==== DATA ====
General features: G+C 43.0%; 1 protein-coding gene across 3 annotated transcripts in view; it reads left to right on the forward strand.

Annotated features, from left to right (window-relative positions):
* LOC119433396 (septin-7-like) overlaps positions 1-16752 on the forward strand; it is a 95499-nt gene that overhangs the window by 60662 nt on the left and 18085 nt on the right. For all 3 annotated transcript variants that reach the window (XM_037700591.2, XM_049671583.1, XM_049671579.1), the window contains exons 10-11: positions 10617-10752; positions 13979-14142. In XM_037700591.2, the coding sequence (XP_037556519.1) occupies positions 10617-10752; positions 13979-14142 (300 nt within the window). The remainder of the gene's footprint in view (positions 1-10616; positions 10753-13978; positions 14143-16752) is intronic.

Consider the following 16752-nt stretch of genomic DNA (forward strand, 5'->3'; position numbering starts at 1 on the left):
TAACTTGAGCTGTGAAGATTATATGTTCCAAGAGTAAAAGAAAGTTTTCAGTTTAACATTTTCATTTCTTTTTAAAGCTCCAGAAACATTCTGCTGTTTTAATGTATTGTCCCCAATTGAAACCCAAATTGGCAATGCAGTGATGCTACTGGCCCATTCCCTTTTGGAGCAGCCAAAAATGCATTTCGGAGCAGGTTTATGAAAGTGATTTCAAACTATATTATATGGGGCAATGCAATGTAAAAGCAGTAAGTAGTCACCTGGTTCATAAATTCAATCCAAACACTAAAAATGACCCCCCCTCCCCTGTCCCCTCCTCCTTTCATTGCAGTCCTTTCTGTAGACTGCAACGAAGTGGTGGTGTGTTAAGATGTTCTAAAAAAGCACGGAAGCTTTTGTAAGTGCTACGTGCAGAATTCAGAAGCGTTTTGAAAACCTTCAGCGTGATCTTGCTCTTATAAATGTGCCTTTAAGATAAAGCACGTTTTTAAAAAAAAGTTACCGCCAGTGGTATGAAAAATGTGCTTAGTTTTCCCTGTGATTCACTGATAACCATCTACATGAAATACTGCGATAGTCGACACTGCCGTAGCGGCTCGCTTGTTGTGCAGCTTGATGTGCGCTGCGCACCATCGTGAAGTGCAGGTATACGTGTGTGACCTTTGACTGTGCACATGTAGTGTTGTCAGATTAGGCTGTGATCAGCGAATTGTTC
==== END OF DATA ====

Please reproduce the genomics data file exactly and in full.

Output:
General features: G+C 43.0%; 1 protein-coding gene across 3 annotated transcripts in view; it reads left to right on the forward strand.

Annotated features, from left to right (window-relative positions):
* LOC119433396 (septin-7-like) overlaps positions 1-16752 on the forward strand; it is a 95499-nt gene that overhangs the window by 60662 nt on the left and 18085 nt on the right. For all 3 annotated transcript variants that reach the window (XM_037700591.2, XM_049671583.1, XM_049671579.1), the window contains exons 10-11: positions 10617-10752; positions 13979-14142. In XM_037700591.2, the coding sequence (XP_037556519.1) occupies positions 10617-10752; positions 13979-14142 (300 nt within the window). The remainder of the gene's footprint in view (positions 1-10616; positions 10753-13978; positions 14143-16752) is intronic.

Consider the following 16752-nt stretch of genomic DNA (forward strand, 5'->3'; position numbering starts at 1 on the left):
TAACTTGAGCTGTGAAGATTATATGTTCCAAGAGTAAAAGAAAGTTTTCAGTTTAACATTTTCATTTCTTTTTAAAGCTCCAGAAACATTCTGCTGTTTTAATGTATTGTCCCCAATTGAAACCCAAATTGGCAATGCAGTGATGCTACTGGCCCATTCCCTTTTGGAGCAGCCAAAAATGCATTTCGGAGCAGGTTTATGAAAGTGATTTCAAACTATATTATATGGGGCAATGCAATGTAAAAGCAGTAAGTAGTCACCTGGTTCATAAATTCAATCCAAACACTAAAAATGACCCCCCCTCCCCTGTCCCCTCCTCCTTTCATTGCAGTCCTTTCTGTAGACTGCAACGAAGTGGTGGTGTGTTAAGATGTTCTAAAAAAGCACGGAAGCTTTTGTAAGTGCTACGTGCAGAATTCAGAAGCGTTTTGAAAACCTTCAGCGTGATCTTGCTCTTATAAATGTGCCTTTAAGATAAAGCACGTTTTTAAAAAAAAGTTACCGCCAGTGGTATGAAAAATGTGCTTAGTTTTCCCTGTGATTCACTGATAACCATCTACATGAAATACTGCGATAGTCGACACTGCCGTAGCGGCTCGCTTGTTGTGCAGCTTGATGTGCGCTGCGCACCATCGTGAAGTGCAGGTATACGTGTGTGACCTTTGACTGTGCACATGTAGTGTTGTCAGATTAGGCTGTGATCAGCGAATTGTTC